Parole board announces: Ex-PM Olmert to be released from jail

Prosecution mulling appeal; Olmert’s Attorney, “We hope that this will be the end of this 10-year story.”

June 29, 2017 09:05
3 minute read.
Ehud Olmert

Ehud Olmert. (photo credit: REUTERS)


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The parole board decided on Thursday to cut former prime minister Ehud Olmert’s prison sentence by a third, for good behavior, despite opposition from state prosecutors, and despite a new probe into alleged leaking of classified documents by Olmert. The ex-prime minister is scheduled to be released on Sunday morning, after the state prosecution said it would not appeal the decision.

Olmert, 71, has served 16 months of a 27-month sentence at Ma’asiyahu Prison in Ramle, for a series of bribery, fraud and obstruction of justice offenses. More recently, the attorney-general authorized a preliminary probe into alleged state secrets being leaked while Olmert wrote a 1,000-page memoir from prison.

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In its ruling on Thursday, the six-member parole board panel said the Prisons Service was fully aware that Olmert was writing a book and hundreds of pages of the manuscript were transferred to and from prison beginning in November 2016, and that the Prisons Service did not try to prevent such transfers until mid-May. “The prison authorities could have stopped the movement of the materials from the prison if they wanted,” the decision said, adding that Olmert should not be held solely responsible for a failure of enforcement.

The judges also said that Olmert’s behavior in prison was “impeccable,” except for one case in which he said something inappropriate to a guard and was punished.

“Olmert received the decision with happiness and excitement,” his attorney Eli Zohar told The Jerusalem Post on Thursday. “We hope that this will be the end of this 10-year story.”

The heart of Olmert’s argument for early release was that most convicts are released by the time they have served two-thirds of their sentence, assuming they did not commit a violent crime, which he did not.

Olmert’s lawyers have argued that as the first prime minister to go behind bars, he has suffered uniquely and served his time for financial crimes that, in the final analysis, only represented a small part of what he was originally accused of.

Former premier Olmert, just before entering jail: 'I did not take bribes'

The prosecution opposed the early release request on a number of grounds, including that Olmert is the subject of a preliminary review for the documents affair. According to leaks of a previous parole board hearing published by Channel 2, the State Attorney’s Office argued that it has “discovered criminal patterns” in the memoir probe, and attacked Olmert for seeking to profit from his book. A full criminal investigation has yet to been opened into the former prime minister.

However, the state prosecution decided on Thursday evening that there was “no basis” for filing an appeal, and Attorney-General Avichai Mandelblit accepted its recommendation.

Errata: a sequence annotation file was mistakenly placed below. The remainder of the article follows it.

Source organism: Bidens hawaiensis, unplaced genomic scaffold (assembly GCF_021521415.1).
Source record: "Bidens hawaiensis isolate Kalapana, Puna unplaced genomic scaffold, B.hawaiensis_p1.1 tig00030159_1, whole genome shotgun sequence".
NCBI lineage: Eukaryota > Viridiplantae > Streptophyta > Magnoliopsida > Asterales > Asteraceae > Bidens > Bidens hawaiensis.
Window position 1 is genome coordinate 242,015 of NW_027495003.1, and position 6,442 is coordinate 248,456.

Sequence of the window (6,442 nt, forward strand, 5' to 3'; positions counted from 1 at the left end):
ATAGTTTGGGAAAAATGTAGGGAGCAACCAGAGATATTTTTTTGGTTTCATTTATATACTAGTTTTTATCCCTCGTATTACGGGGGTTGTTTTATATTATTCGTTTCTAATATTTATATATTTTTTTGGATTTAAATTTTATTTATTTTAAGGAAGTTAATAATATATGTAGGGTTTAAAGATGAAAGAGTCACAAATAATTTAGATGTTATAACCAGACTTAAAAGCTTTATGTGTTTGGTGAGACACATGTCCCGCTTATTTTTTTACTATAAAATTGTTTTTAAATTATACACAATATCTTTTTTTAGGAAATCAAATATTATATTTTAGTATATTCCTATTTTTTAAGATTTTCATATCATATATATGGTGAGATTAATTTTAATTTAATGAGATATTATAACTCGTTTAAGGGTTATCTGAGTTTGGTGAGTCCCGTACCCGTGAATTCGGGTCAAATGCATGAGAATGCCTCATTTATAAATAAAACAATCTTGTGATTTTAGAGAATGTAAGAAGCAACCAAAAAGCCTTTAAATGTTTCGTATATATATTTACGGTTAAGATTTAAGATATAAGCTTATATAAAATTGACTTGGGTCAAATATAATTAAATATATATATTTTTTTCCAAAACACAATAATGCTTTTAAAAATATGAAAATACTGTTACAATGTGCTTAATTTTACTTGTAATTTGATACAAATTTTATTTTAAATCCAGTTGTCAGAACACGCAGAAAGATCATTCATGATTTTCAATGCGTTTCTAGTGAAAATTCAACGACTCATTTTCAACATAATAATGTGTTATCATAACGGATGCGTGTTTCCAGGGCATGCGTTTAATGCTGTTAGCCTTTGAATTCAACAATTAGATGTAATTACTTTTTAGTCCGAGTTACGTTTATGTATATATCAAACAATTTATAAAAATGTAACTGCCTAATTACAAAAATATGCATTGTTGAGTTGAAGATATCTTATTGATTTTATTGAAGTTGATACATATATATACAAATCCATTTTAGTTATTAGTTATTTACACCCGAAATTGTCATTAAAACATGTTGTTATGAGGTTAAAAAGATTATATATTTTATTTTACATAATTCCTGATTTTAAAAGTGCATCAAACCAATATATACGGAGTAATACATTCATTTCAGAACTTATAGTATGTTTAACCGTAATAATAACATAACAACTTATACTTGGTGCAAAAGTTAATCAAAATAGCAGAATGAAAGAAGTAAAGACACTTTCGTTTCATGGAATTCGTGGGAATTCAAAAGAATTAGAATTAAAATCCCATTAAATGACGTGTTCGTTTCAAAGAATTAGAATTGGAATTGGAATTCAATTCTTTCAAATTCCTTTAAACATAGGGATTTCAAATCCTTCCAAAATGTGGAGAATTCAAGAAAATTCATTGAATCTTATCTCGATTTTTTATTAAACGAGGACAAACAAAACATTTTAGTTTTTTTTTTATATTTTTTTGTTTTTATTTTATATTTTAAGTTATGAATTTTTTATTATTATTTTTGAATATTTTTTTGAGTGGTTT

Zionist Union MK Tzipi Livni called the parole board’s decision “fitting,” on Twitter. MK Shelly Yacimovich, also from the Zionist Union, tweeted that she was not against or in favor of Olmert’s release, but rather annoyed by the “obsessive attention” paid to the fate of a “criminal from the elite.”

A lawyer by training, Olmert began his political career in the 1970s as a right-wing Likud lawmaker who targeted organized crime. As prime minister, Olmert waged war against Hezbollah in the First Lebanon War in July-August 2006 and Hamas in the Gaza Strip in Operation Cast Lead in December 2008-January 2009.

After one of his attorneys was detained in May with allegedly classified documents following a meeting with Olmert, Mandelblit authorized a preliminary probe.

Olmert’s attorney said his client has never leaked classified documents and “does not require any seal of approval as to his connection and responsibility for subjects that are related to Israel’s national security.”

The ex-prime minister was convicted of crimes in three matters: The Holyland Affair, involving bribes from real estate developers during his term as Jerusalem mayor (2006-2009); illegally receiving envelopes of cash from New York businessman Morris Talansky between 1993 and 2002; and seeking to obstruct the testimony of his former longtime bureau chief Shula Zaken.

Olmert returned to prison on Tuesday after being hospitalized for chest pains. Following a leaked photo of gaunt-looking Olmert in a hospital gown, Education Minister Naftali Bennett called for his release. “Despite our differences of opinion, there is no disputing his decisive contribution to Israeli security in a series of courageous decisions. The time has come to have mercy on him,” Bennett said.

Yonah Jeremy Bob and Reuters contributed to this report.

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